Keen Management• Keane suffered the usual ups & downs of any IT organization (remember Allscripts “meltdown” last month?), but the way a firm learns from them really separates the ladies from the girls.• After steady growth for 20 years, a bad quarter in 1986 followed Keane’s entry into selling packaged software. Keane dropped the software line and went back to its custom-programming knitting.• Over the years, Keane pioneered many programming techniques: - In 1987, an alliance with Boston University resulted in Keanes intensive Accelerated Software Development Program (ASDP). - In 1988 Keane developed its Application Management Methodology (AMM) basis of the companys FM (outsourcing)• Keane’s biggest corporate client was IBM, with whom Keane did about 1/4th of its annual revenues, which were ≈$93M in 1990.
Healthy Vertical Market Target• Healthcare caught John Keane’s eye in the 70s as easily one of the hottest vertical markets with so many (poor) self-developers.• By the 70s, shared systems had taken off for small and mid-sized hospitals, but many large hospital DP shops still struggled with self-developing software, starting with “simple” financial systems, with the eventual goal of building nursing, order entry & results reporting from scratch!?• Having forayed into outsourcing with his AAM project management approach, John Keane wisely searched around for an HIS guru to head up his foray into the burgeoning field of hospital systems.• H thene acquired Ray Kern’s leading FM (Facilities Management) firm, Innovations in Technology, John was quite impressed with the background of their sales executive, Ray Paris, who had years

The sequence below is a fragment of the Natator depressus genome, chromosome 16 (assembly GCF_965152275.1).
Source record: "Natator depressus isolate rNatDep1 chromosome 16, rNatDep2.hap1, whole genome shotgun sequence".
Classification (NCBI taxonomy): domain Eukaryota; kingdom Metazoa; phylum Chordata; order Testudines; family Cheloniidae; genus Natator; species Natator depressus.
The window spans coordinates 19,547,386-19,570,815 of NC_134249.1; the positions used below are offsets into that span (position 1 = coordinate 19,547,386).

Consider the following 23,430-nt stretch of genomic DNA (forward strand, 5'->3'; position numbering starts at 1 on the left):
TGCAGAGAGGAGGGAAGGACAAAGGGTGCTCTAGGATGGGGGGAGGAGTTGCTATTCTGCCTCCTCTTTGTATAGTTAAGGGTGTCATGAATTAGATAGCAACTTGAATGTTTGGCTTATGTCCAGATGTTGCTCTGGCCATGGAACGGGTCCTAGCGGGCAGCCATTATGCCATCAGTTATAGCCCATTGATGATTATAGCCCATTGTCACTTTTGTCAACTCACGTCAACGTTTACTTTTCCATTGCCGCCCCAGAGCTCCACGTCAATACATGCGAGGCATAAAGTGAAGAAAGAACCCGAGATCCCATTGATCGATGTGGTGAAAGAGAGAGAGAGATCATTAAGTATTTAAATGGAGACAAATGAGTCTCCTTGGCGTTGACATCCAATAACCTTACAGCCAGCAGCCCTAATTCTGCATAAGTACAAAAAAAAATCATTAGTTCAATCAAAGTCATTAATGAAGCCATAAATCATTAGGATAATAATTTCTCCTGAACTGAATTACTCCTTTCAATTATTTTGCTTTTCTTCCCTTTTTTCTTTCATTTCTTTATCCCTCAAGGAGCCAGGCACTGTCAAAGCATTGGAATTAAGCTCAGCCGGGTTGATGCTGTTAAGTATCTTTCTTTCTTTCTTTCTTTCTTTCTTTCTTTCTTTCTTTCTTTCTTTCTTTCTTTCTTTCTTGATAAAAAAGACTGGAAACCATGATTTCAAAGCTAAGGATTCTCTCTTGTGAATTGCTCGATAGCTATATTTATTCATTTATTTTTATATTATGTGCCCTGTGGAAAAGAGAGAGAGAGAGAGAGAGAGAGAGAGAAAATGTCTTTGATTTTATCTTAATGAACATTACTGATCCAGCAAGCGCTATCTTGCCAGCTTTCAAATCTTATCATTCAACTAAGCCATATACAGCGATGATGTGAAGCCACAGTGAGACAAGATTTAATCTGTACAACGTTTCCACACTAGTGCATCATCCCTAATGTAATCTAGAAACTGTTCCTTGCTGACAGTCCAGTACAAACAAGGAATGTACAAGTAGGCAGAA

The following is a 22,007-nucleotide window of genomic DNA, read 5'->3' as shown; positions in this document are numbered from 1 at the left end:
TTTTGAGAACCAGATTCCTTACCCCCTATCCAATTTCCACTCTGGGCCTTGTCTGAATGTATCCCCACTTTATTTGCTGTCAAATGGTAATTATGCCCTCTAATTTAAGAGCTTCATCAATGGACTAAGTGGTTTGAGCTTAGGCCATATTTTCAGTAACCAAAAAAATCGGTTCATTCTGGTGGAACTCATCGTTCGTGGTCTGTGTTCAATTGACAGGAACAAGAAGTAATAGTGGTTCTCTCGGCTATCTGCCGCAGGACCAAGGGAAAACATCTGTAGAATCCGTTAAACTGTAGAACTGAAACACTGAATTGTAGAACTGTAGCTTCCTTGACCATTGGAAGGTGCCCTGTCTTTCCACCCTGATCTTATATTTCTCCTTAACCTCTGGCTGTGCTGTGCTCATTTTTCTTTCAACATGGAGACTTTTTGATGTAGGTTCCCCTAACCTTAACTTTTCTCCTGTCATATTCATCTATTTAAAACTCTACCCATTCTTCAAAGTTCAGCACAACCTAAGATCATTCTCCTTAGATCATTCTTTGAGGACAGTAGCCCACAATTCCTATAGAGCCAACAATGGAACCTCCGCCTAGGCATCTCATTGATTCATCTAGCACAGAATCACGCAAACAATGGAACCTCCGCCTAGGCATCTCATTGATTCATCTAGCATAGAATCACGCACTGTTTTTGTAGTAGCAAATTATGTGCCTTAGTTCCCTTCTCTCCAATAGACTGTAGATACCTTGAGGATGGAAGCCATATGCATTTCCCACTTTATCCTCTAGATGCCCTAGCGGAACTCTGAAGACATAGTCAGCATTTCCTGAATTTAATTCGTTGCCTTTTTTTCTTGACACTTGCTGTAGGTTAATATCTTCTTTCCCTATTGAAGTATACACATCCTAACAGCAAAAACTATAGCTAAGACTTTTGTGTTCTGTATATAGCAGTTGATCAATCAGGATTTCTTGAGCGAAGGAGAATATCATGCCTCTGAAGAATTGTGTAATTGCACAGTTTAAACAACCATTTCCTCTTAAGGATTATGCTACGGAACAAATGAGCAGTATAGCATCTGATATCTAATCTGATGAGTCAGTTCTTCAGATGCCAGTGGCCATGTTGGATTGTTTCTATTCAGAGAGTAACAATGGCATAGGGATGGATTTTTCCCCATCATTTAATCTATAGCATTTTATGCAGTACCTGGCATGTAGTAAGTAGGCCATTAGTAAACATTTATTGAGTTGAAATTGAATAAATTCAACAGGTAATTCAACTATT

The Rest is H.I.S.-tory• We’ll pick up our story next week with Ray Paris’ tale of his early HIS days that included some fascinating tales from the crypt: – Interviewing at McAuto with Walter Huff when it was still based in Peoria, IL (not in St. Louis yet!), accepting a job offer from him in 1971, then showing up a month later to find Walt had left… – Battling it out with Dick Davis, SMS” superstar salesman in NYC: • Dick calling him one day and threatening to “eat his lunch,” • Then interviewing with Jim Macaleer and Harvey Wilson! – Beating Davis & SMS out at Hackensack Medical Center in NJ. – And heading up sales at Ray Kern’s Innovations in Technology. • After Keane bought IIT, Ray led Keane’s HSD through an amazing evolution of hardware platforms, product lines and other HIS vendor & product acquisitions…
Help for the Next Weeks!?• Indeed, Keane’s acquisition-itis was so vast, we’ll cover a half- dozen other HIS firms in telling their tale, so if any of you know any stories or veterans from these firms, please help me with: – Professional Hospital Systems – from AMI in California – you out there Arnie Caplan? And Steve Harris - still with Keane!? – Source Data Systems (SDS), from Cedar Rapids, Iowa, anyone know the history of this firm?? – Infostat – from Dallas, TX, need to hear from John Indrigo! – First Coast – Charlie Gibbs and his wife from Florida... – Ferranti - from Italy, who bought Pentamation out of Maryland; Gary Pollock from Clark Memorial Hospital’s Pharmacy department has already promised help! – LabFusion – a leading LIS niche player… anyone know their inside story? May lad us into a whole LIS shtick…• Please call 505.466.4958 or email: email@example.com